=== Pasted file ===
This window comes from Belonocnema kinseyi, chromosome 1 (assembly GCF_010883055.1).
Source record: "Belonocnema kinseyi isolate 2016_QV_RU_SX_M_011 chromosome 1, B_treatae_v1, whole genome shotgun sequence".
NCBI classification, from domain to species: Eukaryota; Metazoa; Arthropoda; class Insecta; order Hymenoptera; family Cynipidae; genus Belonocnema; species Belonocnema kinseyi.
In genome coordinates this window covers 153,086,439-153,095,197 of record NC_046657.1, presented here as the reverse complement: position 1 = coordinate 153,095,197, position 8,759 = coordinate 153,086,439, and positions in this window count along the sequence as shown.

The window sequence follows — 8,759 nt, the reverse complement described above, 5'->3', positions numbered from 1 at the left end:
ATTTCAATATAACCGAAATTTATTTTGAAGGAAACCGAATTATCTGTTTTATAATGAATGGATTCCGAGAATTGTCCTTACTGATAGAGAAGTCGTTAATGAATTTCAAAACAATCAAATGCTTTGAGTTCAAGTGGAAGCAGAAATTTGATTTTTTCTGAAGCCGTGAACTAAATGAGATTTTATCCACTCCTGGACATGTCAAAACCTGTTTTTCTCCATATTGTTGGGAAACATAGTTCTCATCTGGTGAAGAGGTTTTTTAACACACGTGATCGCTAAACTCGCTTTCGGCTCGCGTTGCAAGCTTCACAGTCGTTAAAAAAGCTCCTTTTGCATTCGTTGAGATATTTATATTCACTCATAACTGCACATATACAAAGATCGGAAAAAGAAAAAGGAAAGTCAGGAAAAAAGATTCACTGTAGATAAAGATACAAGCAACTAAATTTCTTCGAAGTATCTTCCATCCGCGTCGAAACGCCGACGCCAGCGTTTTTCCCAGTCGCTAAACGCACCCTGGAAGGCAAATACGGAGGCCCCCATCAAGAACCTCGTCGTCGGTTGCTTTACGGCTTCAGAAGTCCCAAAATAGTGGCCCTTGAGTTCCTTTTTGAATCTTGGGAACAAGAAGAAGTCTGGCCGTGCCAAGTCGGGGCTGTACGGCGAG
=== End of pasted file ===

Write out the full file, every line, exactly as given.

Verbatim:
This window comes from Belonocnema kinseyi, chromosome 1 (assembly GCF_010883055.1).
Source record: "Belonocnema kinseyi isolate 2016_QV_RU_SX_M_011 chromosome 1, B_treatae_v1, whole genome shotgun sequence".
NCBI classification, from domain to species: Eukaryota; Metazoa; Arthropoda; class Insecta; order Hymenoptera; family Cynipidae; genus Belonocnema; species Belonocnema kinseyi.
In genome coordinates this window covers 153,086,439-153,095,197 of record NC_046657.1, presented here as the reverse complement: position 1 = coordinate 153,095,197, position 8,759 = coordinate 153,086,439, and positions in this window count along the sequence as shown.

The window sequence follows — 8,759 nt, the reverse complement described above, 5'->3', positions numbered from 1 at the left end:
ATTTCAATATAACCGAAATTTATTTTGAAGGAAACCGAATTATCTGTTTTATAATGAATGGATTCCGAGAATTGTCCTTACTGATAGAGAAGTCGTTAATGAATTTCAAAACAATCAAATGCTTTGAGTTCAAGTGGAAGCAGAAATTTGATTTTTTCTGAAGCCGTGAACTAAATGAGATTTTATCCACTCCTGGACATGTCAAAACCTGTTTTTCTCCATATTGTTGGGAAACATAGTTCTCATCTGGTGAAGAGGTTTTTTAACACACGTGATCGCTAAACTCGCTTTCGGCTCGCGTTGCAAGCTTCACAGTCGTTAAAAAAGCTCCTTTTGCATTCGTTGAGATATTTATATTCACTCATAACTGCACATATACAAAGATCGGAAAAAGAAAAAGGAAAGTCAGGAAAAAAGATTCACTGTAGATAAAGATACAAGCAACTAAATTTCTTCGAAGTATCTTCCATCCGCGTCGAAACGCCGACGCCAGCGTTTTTCCCAGTCGCTAAACGCACCCTGGAAGGCAAATACGGAGGCCCCCATCAAGAACCTCGTCGTCGGTTGCTTTACGGCTTCAGAAGTCCCAAAATAGTGGCCCTTGAGTTCCTTTTTGAATCTTGGGAACAAGAAGAAGTCTGGCCGTGCCAAGTCGGGGCTGTACGGCGAG